Metal-Inside, May 21 2012 (Daniel)
This is an interview with Daniel for www.metal-inside.de made on May 21 2012, before the Leipzig acoustic show.
1. You'll do a special acoustic show at Leipzig early June - who had the idea for this? Why did you choose Leipzig and Geyserhaus as the venue for it?
Well, I am tempted to make a fantastic story up here, going into depths about the historical reasons and acoustic preferences that lead us to this one specific venue that we had been searching for all these years… but I'll stick to the less bombastic truth. Again. I tend to revolve and gravitate towards truth (I have tried compromising on this a few times in my life but the aftertaste sucks) but I have this constant pull towards creative construction of magic. I guess that shows in both music and lyrics, eh? Haha.
Well, to get back to that truth then - we were offered an acoustic show in Leipzig, and we jumped on the opportunity since we appreciate shows with alternative premises and promising contexts. That always proves to be a door to the odd and fresh. It also gives you the chance to redefine your music and songs - sort of like bringing all your friends to a costume party and see who dresses as what, if you catch my drift.
2. Will this be a singular event or do you have other acoustic shows planned?
Nothing else planned, so for now this is a unique event. I do have some rudimentary plans to put something acoustic together in the fall or next year though, we'll see what happens.
3. Will you record the show for a DVD/CD-release (thinking of "Be" here)?
I have suggested this actually, maybe not for DVD but at least recording the show for possible CD. I hate repeating myself (it's an allergy, together with cat and grass), but here goes: "we'll see what happens".
4. How many songs will the setlist contain?
Three-hundred-and-twelve. Eh… No, I have absolutely no idea at this point. Haha. We will meet next week and start playing around with songs and ideas and see what happens. So, any guess is as good as the other. Well, I guess it's safe to say it will be less than a hundred, so some guesses will prove to be better than others in the end. Sixteen?
5. Will you have guest musicians with you on stage?
No. Unless you count bass player Gustaf Hielm from Meshuggah as a guest? We don't, but we sure have come to a position where we want to take our time when it comes to making new bass players become full members of the band. I don't know what it is, but bass players seem to be wired a bit differently than other musicians in some respects (and I am over-generalizing a LOT here of course, but whether it's chance or not, that's our experience over the years). They have a practical side that tends to become a bit impractical for them in the long run. Less likely to rehearse in excess, to play charity gigs and to take time off other commitments. They have this weird habit of wanting to make ends meet, which is highly impractical in the music business. By the way, when you read this, it should be read with a humorous tone. Anyway, it's as if they really and truly like music, but they wouldn't give their left foot for it. Unless there's a really good plan for how to cash in on that foot, see? Hahaha. In short, they are slightly more sane than other rock musicians (again, a generalization), which is an advantage in all aspects of life, apart from that one aspect of being in a band. For that you need to be stark mad and committed beyond reason. And hey, maybe Gustaf is, but we need to spend time with him and repeatedly scan for disturbing signs of sanity.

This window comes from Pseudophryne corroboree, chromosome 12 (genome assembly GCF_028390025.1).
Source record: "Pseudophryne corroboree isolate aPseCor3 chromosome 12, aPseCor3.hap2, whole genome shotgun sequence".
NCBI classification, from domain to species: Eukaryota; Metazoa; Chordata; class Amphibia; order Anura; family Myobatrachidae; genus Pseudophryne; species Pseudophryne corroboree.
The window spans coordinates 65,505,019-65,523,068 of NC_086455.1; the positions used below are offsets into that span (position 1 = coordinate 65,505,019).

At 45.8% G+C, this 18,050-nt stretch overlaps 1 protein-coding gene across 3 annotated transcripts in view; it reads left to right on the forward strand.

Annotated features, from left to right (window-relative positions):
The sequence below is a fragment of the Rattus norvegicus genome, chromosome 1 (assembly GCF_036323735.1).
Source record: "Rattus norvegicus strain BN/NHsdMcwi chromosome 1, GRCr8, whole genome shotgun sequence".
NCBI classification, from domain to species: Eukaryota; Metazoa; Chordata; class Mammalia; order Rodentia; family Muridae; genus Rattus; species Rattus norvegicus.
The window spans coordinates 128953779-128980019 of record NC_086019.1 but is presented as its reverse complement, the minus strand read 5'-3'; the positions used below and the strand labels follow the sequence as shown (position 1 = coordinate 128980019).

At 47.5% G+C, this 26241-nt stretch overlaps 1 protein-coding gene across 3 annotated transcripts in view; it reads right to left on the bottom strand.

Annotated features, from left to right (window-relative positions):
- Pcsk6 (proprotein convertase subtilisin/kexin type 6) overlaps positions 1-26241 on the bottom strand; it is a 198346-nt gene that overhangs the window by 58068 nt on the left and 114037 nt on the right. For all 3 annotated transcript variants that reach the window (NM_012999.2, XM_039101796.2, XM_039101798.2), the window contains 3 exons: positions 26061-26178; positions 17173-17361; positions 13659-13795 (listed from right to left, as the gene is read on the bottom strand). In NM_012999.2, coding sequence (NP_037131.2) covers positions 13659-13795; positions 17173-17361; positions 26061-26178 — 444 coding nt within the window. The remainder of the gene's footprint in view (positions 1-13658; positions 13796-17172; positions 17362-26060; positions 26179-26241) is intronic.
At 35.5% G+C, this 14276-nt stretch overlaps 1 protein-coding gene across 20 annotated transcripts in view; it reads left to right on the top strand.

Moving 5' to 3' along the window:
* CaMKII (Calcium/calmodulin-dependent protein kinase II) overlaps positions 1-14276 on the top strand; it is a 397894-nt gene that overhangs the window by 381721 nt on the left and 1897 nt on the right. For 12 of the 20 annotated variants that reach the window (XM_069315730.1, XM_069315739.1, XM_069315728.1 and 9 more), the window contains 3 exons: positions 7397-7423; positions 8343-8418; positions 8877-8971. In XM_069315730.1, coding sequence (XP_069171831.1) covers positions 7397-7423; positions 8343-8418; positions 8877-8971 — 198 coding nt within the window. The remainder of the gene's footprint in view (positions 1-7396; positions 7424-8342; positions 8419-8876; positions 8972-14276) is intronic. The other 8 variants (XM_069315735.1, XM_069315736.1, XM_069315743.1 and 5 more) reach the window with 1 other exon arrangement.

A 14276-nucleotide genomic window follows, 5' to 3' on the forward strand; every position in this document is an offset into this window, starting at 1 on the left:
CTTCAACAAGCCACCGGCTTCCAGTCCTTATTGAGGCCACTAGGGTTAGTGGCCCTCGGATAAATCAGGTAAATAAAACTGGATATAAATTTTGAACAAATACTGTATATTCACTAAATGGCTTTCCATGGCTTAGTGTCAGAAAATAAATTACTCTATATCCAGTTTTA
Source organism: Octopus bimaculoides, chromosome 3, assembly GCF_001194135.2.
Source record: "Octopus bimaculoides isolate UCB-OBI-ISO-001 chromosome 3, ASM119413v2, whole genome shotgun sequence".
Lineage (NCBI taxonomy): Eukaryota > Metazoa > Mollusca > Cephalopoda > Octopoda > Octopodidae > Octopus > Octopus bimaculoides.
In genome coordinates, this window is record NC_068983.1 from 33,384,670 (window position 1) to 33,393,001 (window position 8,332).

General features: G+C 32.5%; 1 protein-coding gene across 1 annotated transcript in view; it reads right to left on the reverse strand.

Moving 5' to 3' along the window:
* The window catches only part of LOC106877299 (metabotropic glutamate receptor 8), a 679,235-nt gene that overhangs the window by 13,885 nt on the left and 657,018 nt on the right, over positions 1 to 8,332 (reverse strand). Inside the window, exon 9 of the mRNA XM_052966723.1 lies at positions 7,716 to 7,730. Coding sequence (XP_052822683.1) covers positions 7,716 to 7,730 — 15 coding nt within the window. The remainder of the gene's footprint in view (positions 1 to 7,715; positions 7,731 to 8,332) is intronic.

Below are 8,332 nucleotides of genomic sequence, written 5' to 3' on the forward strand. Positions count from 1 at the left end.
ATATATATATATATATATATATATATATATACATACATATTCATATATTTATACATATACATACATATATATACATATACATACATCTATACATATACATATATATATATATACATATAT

6. Speaking of live shows: you've done some extensive touring earlier this year and in 2011 - how did they turn out? Did they meet your expectations?
Ah, you force me to get back to the practical vs impractical here. See, my way of surviving and continuing in this business, in this trade, is to focus on becoming impractical. Which is to say, I always have to pretend Wembley Stadium is just around the corner. In that respect, no show or tour will ever meet my standards or expectations. See, I am in constant and restless search for intense and unique moments. I need the hunger, I need to feel at home. Every night I walk out on stage in search for magic. Something new, unexperienced, something that touches me and moves me. Reaches me or disturbs me. I want every show to alter me, change me in some way or other. And I want it to do the same to the waiting crowd. That perfect balance between the comfortable and the dangerous.
But apart from my restless needs for extraordinary magic (which always happens a few times every tour though), we have had great tours. We played some fantastic shows on Johan's and Fredrik's last two tours, and having those shows together was a nice way of parting ways after all these years. It gave some sort of closure that helped us in the quick process of reforming the band with new members. And that injection of new blood proved very helpful for this spring's tours. We played better shows than ever and sold out quite a few places. And we could play a few songs that we haven't played in a long time or, in some cases, never. Like Iter Impius, Stress and Sisters. And vocally I felt virtually unbreakable for almost all shows, which is totally undeserved since I don't even warm up and then go out and do a brutal two-hour set over four octaves with a fair share of screaming and growling.